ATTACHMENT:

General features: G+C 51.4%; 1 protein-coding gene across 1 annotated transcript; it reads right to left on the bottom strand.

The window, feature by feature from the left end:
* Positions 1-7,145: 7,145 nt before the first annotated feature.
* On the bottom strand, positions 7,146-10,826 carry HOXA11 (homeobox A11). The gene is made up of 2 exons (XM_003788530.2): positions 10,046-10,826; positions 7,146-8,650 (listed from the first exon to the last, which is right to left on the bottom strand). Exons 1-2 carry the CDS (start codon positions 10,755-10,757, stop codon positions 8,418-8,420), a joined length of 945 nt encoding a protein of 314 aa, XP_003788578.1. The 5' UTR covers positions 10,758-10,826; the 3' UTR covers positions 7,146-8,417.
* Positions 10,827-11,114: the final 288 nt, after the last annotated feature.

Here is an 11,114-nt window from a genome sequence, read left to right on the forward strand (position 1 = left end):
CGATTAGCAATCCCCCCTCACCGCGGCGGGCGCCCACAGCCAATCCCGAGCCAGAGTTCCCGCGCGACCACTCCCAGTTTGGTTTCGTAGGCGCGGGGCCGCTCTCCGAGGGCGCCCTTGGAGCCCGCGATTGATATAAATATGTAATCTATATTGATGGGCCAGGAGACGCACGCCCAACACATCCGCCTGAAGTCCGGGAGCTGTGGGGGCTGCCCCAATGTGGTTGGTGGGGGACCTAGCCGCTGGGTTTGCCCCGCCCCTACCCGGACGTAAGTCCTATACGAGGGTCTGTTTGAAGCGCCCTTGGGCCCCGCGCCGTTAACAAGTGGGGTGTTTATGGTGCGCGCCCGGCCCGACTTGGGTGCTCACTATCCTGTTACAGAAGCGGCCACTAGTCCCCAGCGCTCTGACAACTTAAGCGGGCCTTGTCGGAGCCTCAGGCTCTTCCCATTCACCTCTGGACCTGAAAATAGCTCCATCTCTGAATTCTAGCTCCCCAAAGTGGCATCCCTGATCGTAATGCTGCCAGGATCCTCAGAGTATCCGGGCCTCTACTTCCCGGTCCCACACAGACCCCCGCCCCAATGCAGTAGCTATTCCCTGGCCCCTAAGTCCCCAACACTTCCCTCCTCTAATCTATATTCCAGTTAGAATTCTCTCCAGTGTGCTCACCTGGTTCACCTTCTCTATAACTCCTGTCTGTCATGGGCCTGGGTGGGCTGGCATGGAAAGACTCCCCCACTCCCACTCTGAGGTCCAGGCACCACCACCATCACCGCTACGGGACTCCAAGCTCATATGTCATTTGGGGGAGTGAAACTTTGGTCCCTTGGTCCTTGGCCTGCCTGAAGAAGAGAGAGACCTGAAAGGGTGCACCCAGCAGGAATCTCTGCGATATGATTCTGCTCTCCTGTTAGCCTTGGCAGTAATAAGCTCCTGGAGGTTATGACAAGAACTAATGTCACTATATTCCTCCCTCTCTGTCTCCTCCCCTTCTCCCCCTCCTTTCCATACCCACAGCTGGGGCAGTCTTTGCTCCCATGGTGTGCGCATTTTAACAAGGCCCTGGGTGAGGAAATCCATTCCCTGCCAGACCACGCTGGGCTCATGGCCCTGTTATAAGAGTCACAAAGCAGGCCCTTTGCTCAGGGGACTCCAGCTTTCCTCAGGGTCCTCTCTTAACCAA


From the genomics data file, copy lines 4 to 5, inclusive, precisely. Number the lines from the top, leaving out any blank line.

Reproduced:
* On the bottom strand, positions 7,146-10,826 carry HOXA11 (homeobox A11). The gene is made up of 2 exons (XM_003788530.2): positions 10,046-10,826; positions 7,146-8,650 (listed from the first exon to the last, which is right to left on the bottom strand). Exons 1-2 carry the CDS (start codon positions 10,755-10,757, stop codon positions 8,418-8,420), a joined length of 945 nt encoding a protein of 314 aa, XP_003788578.1. The 5' UTR covers positions 10,758-10,826; the 3' UTR covers positions 7,146-8,417.
* Positions 10,827-11,114: the final 288 nt, after the last annotated feature.